Town & Country Markets

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Just a Bowl of Cherries
in our Produce Markets

Copywriter Chris Allen

This time of year, you could stumble through our Produce Markets with a blindfold wrapped around your noggin and still find something amazing to eat. And the next couple weeks are very special because it’s the Washington cherry’s time to shine.

Rainer cherries hanging from a tree

Rainiers hanging from the tree

Premium Northwest Rainier cherries are on our Big Board for just $5.98 lb., a savings of $4. There’s only about two weeks to this season and when they no longer peak, we no longer sell. The Rainier cherry is a yellow-ish cherry that’s delicate, crisp, with a bit of tartness on the finish. Look for more red than yellow for the sweetest, most flavorful ones.

This Saturday (Friday if we’re lucky) we’ll have another extra-special treat: Private Reserve red cherries from Gunkel Farms in Goldendale, overlooking the Columbia River. These dark red cherries are hearty and rich, with lots of flavor and sweetness. We’re the only markets in the area who have them!

Three Private Reserve Cherries in a hand

Private Reserve Cherries at Gunkel Orchards

Fresh Northwest cherries are probably best eaten ripe by the handful from our market, but their flavor can absolutely transform a summer recipe, too. Try our Fresh-Fruit Clafouti recipe with cherries, figs, peaches or any other fresh fruit you love to experiment with.

Whether we’re talking Rainier or Gunkel Private Reserve cherries, we’re only offering the biggest and the best, the absolute maximum cherry you can wrap around a pit. It’s called “export grade” in the Produce biz, but what does that even mean to laypeople like you and me?

Simply put — it’s the cream of the crop. When growers export their crops overseas to China or Europe, they only the send the heartiest and best-tasting part of their harvest. Why? Because if that fruit or vegetable shows up at the port and the purchasing country doesn’t like it — for whatever reason — they can just say “No, thanks. Not good enough,” and that grower is out a whole boat-load of money. Literally. So you better believe they’re not messing around when they send their shipments, hence the term “export grade.” Here’s the good news: We’re bringing the export-grade quality to you!

Expand Your Grilling Repertoire with Cheese

The Fourth of July is coming up soon and I’m looking forward to enjoying it with my partner, my 1-year-old son and his grandparents “Pop Pop” and “Gee Gee.”

And while there’s so many fun foods to get excited about throwing on the grill for the holiday (more on that next week), there’s one food trend that gets bigger very year but is still a little under the radar. That is the delicious world of grilling cheeses. Their lower-fat content makes them perfect for searing over a fire without melting all over the place. They’re such an easy and delicious way to shake up the grilling routine with interesting flavor. Nice for your meat-averse friends, too.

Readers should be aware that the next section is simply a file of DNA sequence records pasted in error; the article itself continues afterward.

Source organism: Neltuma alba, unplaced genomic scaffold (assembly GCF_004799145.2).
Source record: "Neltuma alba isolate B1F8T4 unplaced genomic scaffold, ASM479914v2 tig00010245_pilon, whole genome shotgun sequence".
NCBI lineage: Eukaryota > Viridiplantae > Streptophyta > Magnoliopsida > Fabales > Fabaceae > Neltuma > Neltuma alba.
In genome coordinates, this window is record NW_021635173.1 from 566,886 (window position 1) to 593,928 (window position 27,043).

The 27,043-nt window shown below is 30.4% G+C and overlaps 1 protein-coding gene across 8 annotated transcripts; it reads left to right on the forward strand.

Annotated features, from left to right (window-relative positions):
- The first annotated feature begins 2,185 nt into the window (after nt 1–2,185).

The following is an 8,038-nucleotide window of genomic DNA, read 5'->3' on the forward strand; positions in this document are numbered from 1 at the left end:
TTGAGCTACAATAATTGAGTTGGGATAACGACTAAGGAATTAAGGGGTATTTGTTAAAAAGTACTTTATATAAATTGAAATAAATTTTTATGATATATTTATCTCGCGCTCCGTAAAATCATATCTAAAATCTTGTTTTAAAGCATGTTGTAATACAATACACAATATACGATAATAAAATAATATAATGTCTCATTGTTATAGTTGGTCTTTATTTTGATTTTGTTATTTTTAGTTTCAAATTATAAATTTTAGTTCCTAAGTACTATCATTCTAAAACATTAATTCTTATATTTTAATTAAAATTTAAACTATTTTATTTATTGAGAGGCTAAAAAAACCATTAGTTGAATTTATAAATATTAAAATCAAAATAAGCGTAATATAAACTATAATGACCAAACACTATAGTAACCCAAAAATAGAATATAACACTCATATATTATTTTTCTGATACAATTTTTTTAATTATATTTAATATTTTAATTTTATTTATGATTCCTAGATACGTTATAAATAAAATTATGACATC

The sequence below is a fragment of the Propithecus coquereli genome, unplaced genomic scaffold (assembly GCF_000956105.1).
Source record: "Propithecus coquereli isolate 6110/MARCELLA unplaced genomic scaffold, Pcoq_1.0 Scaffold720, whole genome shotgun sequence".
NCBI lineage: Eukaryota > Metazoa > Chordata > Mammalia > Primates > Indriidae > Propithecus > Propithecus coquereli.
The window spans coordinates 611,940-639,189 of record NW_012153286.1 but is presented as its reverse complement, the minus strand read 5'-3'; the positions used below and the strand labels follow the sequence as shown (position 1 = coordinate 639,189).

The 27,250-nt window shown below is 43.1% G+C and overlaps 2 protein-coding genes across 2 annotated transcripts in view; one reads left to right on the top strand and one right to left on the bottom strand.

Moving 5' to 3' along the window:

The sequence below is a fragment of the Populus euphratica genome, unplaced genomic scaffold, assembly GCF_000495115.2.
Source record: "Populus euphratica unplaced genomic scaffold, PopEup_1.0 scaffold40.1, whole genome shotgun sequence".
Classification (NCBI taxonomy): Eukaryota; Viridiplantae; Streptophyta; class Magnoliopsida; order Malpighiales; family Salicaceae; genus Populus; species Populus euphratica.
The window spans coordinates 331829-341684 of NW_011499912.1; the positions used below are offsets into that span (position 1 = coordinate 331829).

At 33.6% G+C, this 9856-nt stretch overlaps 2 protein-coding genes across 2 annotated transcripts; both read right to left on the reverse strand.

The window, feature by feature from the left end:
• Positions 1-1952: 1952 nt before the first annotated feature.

Four pieces of Halloumi Cheese on the grill

Halloumi Cheese on the grill

Halloumi cheese is a firm, brined, Greek staple with just a hint of mint. It’s perfect skewered alongside grilled meats or sliced into 1/2-inch slabs and grilled with zucchini, potatoes, eggplant, bell peppers – you name it!

Jenny Nichols, our Market Manager at Ballard Market, once described the flavor of grilled halloumi as “the cheese that oozes out of a grilled cheese sandwich onto the pan and gets a little crispy.” Yum! Try it in our delicious and easy-to-make Grilled Halloumi Salad recipe.

Rougette Bonfire cheeses, both kinds, on the grill

Rougette Bonfire cheeses, both kinds, on the grill

Rougette Bonfire cheeses are also a fun way to dip your toes into the grilling cheese universe with almost no prep, making them perfect for dinner parties. Their soft-ripened cheese is ready to go on the grill right out of the package and their savory semi-soft version is marinated in herbs and oil with its own ready-to-grill pan. Rougette’s grilling cheeses are also lactose- and gluten-free, and their parent company, Käserei Champignon, has been around for 100 years. They might know a little something about cheese!

The first grilling cheese I ever tried was Carr Valley Bread Cheese. I was hooked immediately. You don’t HAVE to grill it per se, but, you absolutely SHOULD grill it, I say. Just throw it on the fire right out of the package. Easy peasy. It’s tender and golden-brown with a pleasant, salty flavor, but still light on its feet by not being too oily or heavy. Which, of course, is dangerous if you’re trying not to eat a whole pound of this deliciousness.

shauna-mug-a

Cheese Corner

Our very own cheese whiz, Shauna Howell, offers up a cheese worth discovering.

Beecher’s New Woman - Made right here in Seattle, Beecher’s New Woman is an earthy, slightly spicy creation that is flavored with Jamaican Jerk seasoning. Part of Beecher’s original line up, this cheese was originally titled “No Woman” (after the Bob Marley song) hence the Caribbean-style seasoning.

But even after its makeover, it’s still loaded with sweet, spicy jerk and makes for a really interesting cheese board cheese. Also an amazing melt for a grilled chicken breast sandwich.

Chris Allen is a copywriter and assistant marketer with Town & Country Markets. He’s a former contributing editor, radio anchor and producer, and an Air Force veteran. He’s also mastered the art of chopping red onions with one hand while sipping a dry Tempranillo in the other.

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